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You’ll definitely need a full tank of gasoline if you want to fully experience all that southern Maine has to offer in music and theater this weekend.
You’ll box the compass; the geographic spread ranges from South Portland east to Topsham, north to Lewiston and west to Standish.
Top choice is “Southern Comforts” in Lewiston, the Public Theatre’s final 2009-2010 production.
In Portland, the Old Port Playhouse offers “Little Shop of Horrors,” a tuneful and very funny musical.
Midcoast Symphony Orchestra plays Saturday in Lewiston and Sunday in Topsham.
The Portland Chamber Music Festival is playing a spring concert in South Portland on Saturday.
And there’s a new classical group that’s in start-up mode. Maine Friends of Chamber Music debuts Sunday in Standish.
In the autumn of their lives, two former losers in love get a second chance at romance – and they almost lose it.
That’s the executive summary of “Southern Comforts,” a splendid romantic comedy-drama by Kathleen Clark that closes the 2009-2010 season at the Public Theatre of Lewiston-Auburn.
Chris Schario directs a two-actor cast comprising two veteran professionals. Both Ed Schiff and Louisa Flaningam have long resumes that include Broadway, national tours, television and movies.
Schiff is magnificent as a retired stonemason, a widower who has built psychological walls around himself to distance himself from memories of his long and unsuccessful marriage. A bit of curmudgeon, Schiff’s character ranges from bluster to extreme vulnerability. He’s beautifully matched with Flaningam, a vivacious and outgoing widow from Tennessee with her own weaknesses.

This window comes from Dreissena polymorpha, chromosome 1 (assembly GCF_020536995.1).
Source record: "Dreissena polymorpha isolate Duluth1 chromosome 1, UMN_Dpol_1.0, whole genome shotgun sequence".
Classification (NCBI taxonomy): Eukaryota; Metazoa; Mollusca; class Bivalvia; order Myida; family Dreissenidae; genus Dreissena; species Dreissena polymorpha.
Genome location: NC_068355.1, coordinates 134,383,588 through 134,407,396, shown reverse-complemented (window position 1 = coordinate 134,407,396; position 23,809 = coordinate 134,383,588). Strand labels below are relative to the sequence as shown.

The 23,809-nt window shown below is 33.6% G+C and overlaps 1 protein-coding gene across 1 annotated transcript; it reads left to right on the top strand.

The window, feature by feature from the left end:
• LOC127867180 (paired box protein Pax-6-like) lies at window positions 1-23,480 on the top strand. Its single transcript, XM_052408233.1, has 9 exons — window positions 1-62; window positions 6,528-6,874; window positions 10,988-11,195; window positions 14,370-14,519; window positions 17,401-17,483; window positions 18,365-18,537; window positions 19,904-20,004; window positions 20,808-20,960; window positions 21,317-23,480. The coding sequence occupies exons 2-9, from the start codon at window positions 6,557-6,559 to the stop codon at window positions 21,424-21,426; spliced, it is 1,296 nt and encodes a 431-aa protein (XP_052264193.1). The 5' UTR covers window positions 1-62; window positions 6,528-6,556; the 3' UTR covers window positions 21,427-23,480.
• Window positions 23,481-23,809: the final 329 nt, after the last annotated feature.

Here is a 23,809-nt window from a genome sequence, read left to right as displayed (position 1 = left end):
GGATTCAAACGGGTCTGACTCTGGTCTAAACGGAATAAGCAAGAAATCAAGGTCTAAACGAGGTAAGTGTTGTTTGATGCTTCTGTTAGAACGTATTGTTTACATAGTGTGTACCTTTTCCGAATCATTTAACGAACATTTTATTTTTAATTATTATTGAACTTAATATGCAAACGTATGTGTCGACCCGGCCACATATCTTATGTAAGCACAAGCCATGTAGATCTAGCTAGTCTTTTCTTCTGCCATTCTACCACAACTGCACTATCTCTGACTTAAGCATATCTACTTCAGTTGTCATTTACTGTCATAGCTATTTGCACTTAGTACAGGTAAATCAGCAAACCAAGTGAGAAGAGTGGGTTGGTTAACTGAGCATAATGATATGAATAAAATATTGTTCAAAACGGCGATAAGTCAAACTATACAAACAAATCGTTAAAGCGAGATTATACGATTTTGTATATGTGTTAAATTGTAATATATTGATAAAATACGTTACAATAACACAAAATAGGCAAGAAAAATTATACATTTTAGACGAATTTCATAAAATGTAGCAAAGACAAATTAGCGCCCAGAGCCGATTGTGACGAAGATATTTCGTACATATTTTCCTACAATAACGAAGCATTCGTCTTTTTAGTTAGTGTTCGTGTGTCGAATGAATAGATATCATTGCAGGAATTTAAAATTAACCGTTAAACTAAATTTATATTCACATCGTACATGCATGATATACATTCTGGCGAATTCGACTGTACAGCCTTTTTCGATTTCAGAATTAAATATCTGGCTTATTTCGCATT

There’s plenty of magnetic power that draws these two different characters together, but they also have some formidable obstacles to overcome. With Schiff and Flaningam giving virtuoso, memorable performances, “Southern Comforts” definitely ranks among the funniest and most moving shows I’ve seen in years – and well worth the short trek to Lewiston.
The Public Theatre, corner of Lisbon and Maple in Lewiston, presents “Southern Comforts” May 13 at 7 p.m., May 14 at 8 p.m., May 15 at 2 and 8 p.m. and May 16 at 2 p.m. Call 782-3200.
‘Little Shop of Horrors’
“Little Shop of Horrors” is one of the funniest and most delightful musical comedies ever written, a very tuneful, light-hearted, rib-tickling spoof of the teenage “creature feature” movies of the 1950s. Think “The Blob.”
With libretto by Howard Ashman and music by Alan Menken, “Little Shop of Horrors” is a favorite among school, amateur and professional companies. Unfortunately, Old Port Playhouse’s current professional (non-Equity) production doesn’t really do justice to the show.
As noted here in another review earlier this season, inappropriate casting is director Michael Tobin’s problem. The ingenue and juvenile are very young – a concept that’s central to the show – but middle-age stage veterans play the parts in OPP’s production. Linette Miles makes a valiant effort, but she shouldn’t be cast in this part and her voice lacks the operatic quality that’s needed for her two big solo numbers. Mark Calkins struggles, too; he’s far older than the clumsy young man he’s supposed to portray.
Old Port Playhouse, 19 Temple St. in Portland, presents “Little Shop of Horrors” through May 23 with performances at 7 p.m. Fridays, 2 and 8 p.m. Saturdays and 2 p.m. Sundays. Call 773-0333.